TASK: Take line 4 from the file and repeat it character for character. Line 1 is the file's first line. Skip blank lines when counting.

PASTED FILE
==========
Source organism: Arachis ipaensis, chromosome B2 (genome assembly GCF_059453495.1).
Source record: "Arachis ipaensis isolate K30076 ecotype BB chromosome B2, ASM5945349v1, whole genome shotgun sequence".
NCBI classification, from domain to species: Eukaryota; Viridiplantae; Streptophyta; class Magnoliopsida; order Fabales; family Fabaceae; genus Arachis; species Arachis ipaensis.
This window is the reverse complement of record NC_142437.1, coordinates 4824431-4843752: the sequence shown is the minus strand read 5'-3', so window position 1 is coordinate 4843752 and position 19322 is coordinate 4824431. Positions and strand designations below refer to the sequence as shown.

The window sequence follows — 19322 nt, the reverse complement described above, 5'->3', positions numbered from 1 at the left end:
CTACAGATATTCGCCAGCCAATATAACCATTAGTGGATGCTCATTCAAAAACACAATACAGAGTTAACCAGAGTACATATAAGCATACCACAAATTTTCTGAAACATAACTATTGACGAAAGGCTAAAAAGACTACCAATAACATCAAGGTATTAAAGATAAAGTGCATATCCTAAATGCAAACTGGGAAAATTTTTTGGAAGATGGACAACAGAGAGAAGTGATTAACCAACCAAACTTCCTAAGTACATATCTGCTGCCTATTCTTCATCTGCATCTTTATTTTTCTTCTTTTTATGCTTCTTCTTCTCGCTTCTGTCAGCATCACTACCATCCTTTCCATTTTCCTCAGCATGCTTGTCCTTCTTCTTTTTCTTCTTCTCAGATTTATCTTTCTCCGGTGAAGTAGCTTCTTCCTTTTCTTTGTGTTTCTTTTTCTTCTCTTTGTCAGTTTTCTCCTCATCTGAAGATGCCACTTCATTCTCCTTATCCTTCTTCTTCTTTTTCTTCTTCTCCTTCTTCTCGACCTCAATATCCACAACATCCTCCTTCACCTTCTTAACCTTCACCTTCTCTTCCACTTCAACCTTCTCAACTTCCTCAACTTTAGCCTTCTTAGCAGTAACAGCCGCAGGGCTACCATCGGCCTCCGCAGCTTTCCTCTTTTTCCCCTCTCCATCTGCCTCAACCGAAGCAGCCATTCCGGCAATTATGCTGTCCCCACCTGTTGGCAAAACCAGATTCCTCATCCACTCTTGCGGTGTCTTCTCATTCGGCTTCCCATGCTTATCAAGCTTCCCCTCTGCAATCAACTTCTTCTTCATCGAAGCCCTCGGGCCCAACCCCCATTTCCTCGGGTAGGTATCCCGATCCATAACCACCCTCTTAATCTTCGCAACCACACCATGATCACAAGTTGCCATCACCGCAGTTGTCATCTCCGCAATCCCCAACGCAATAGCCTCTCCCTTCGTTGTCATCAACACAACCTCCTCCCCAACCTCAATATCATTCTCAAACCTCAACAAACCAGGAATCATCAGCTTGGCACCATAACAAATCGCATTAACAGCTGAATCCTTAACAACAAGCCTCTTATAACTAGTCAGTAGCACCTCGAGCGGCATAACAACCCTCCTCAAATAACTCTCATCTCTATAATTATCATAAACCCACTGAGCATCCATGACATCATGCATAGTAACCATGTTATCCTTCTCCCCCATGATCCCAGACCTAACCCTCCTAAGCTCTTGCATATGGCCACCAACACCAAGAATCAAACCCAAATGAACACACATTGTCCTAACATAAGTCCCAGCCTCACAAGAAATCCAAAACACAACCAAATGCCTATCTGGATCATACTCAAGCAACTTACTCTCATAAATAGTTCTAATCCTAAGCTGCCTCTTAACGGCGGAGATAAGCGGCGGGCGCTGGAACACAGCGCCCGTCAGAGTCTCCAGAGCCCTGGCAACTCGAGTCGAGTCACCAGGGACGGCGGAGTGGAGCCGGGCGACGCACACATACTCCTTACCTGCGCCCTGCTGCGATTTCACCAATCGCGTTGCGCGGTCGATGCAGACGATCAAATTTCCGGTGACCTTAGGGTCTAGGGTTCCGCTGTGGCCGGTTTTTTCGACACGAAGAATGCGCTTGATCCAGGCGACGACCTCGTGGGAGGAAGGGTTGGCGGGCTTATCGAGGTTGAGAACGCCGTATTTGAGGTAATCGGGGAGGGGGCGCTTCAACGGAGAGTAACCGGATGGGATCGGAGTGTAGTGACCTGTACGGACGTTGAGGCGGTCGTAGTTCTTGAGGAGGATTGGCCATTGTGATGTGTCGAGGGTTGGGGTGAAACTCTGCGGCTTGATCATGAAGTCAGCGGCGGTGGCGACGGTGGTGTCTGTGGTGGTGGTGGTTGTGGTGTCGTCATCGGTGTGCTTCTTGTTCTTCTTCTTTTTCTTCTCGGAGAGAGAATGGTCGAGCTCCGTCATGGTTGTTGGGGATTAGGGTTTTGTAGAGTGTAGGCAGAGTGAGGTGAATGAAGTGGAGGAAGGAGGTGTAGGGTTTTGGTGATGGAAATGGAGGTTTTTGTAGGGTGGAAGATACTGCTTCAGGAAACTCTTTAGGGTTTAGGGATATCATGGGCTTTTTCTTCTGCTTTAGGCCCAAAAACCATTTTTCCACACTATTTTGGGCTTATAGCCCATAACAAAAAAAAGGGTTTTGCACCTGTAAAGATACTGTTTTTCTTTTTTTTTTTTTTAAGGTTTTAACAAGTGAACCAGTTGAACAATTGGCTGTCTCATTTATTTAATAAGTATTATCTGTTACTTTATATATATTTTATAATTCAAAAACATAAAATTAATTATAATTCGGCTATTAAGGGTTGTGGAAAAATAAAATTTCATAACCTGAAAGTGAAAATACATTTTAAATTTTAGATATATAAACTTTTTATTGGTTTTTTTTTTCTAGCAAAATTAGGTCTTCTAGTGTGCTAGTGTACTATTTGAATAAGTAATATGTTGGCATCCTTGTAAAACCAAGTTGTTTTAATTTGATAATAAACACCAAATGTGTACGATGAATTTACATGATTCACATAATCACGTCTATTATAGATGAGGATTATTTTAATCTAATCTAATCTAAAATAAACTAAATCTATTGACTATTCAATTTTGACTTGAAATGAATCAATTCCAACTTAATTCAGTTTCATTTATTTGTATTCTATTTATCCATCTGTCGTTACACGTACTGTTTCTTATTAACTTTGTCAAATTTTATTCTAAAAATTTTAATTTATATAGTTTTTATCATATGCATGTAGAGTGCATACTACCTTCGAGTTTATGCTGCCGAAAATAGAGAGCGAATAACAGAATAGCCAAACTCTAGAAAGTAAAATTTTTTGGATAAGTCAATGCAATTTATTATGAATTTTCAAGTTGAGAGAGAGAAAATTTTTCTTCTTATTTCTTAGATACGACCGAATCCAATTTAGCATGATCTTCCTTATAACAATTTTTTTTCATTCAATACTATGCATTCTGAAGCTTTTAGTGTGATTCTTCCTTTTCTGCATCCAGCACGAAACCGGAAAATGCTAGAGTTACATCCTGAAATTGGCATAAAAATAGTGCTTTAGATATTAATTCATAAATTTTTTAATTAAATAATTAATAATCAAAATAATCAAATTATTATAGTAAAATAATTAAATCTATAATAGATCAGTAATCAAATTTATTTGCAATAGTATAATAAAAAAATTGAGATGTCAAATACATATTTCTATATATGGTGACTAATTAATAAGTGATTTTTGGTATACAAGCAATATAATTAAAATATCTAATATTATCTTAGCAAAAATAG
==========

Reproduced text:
This window is the reverse complement of record NC_142437.1, coordinates 4824431-4843752: the sequence shown is the minus strand read 5'-3', so window position 1 is coordinate 4843752 and position 19322 is coordinate 4824431. Positions and strand designations below refer to the sequence as shown.